The Parkes Lecture. Zona pellucida glycoprotein mZP3: A versatile player during mammalian fertilization

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All mammalian eggs are surrounded by a relatively thick extracellular coat, the zona pellucida (ZP), which facilitates fertilization of eggs by a single spermatozoon. The mouse egg ZP is constructed of only three glycoproteins, termed mZP1-3. Each of these glycoproteins consists of a unique polypeptide that is heterogeneously glycosylated with both asparagine-(N)linked and serine/threonine-(O-)linked oligosaccharides. Polypeptides of ZP glycoproteins are highly conserved among mammalian species and are similar to polypeptides of egg vitelline envelope glycoproteins of fish, birds and amphibians One of the mouse ZP glycoproteins, mZP3, serves as both a receptor for spermatozoa and an inducer of the acrosome reaction during fertilization. Free swimming acrosome-intact spermatozoa recognize and bind to certain serine-(O-)linked oligosaccharides located close to the carboxy terminus of mZP3 polypeptide and, after binding, undergo the acrosome reaction (cellular exocytosis). In this review, in addition to the background information presented, results of recent experiments using homologous recombination to produce mZP3 null mice and site-directed mutagenesis to inactivate mZP3 as a sperm receptor and inducer of the acrosome reaction are presented and discussed.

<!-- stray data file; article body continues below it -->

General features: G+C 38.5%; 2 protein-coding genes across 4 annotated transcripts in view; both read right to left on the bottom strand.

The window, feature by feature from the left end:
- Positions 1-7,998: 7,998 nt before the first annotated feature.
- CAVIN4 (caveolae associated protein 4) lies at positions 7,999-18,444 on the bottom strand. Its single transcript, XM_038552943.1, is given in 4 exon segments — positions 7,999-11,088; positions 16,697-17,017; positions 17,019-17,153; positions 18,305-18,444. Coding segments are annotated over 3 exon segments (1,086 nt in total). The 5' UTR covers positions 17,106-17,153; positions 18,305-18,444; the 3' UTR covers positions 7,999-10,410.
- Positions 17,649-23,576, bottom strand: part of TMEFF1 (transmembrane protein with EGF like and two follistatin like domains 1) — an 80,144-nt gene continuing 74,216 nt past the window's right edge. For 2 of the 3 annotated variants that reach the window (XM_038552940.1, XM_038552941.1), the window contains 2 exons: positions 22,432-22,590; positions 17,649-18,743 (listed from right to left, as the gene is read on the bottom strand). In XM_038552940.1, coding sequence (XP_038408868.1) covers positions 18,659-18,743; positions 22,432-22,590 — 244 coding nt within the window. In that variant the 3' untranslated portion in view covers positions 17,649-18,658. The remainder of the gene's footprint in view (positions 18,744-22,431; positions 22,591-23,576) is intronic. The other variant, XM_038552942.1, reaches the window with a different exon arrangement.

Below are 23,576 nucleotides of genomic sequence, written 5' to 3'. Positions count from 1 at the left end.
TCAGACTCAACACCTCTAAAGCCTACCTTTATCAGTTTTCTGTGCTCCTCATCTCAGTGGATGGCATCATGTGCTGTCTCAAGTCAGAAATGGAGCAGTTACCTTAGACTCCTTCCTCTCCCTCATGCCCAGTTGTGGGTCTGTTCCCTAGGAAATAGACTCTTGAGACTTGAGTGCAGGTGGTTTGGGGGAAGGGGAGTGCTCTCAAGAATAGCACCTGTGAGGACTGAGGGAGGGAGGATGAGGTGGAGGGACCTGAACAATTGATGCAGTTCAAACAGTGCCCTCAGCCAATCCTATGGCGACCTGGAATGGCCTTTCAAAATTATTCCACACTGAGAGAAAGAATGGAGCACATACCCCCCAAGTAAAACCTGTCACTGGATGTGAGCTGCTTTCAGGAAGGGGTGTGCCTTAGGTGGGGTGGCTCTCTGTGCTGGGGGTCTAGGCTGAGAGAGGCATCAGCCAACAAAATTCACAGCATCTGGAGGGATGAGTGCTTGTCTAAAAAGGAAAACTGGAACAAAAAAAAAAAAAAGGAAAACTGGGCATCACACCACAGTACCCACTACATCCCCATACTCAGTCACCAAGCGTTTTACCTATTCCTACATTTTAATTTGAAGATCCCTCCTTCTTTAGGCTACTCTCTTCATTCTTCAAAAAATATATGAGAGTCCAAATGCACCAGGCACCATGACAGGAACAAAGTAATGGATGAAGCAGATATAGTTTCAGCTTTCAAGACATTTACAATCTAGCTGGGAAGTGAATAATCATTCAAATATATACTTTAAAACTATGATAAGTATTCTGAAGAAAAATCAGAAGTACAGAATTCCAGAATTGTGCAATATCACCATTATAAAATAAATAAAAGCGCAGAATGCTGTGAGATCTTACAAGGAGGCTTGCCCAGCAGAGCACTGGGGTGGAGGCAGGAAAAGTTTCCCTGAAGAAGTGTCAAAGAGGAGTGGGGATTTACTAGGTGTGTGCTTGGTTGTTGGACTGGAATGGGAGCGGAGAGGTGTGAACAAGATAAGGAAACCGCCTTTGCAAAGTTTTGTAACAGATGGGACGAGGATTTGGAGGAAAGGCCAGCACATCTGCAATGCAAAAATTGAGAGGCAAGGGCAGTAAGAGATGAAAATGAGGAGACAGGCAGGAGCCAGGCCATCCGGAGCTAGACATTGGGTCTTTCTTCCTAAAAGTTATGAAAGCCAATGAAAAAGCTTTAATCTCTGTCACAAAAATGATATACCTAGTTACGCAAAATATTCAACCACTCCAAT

Original languageEnglish
Pages (from-to)211-216
Number of pages6
JournalJournal of Reproduction and Fertility
Issue number2
StatePublished - Jul 1999


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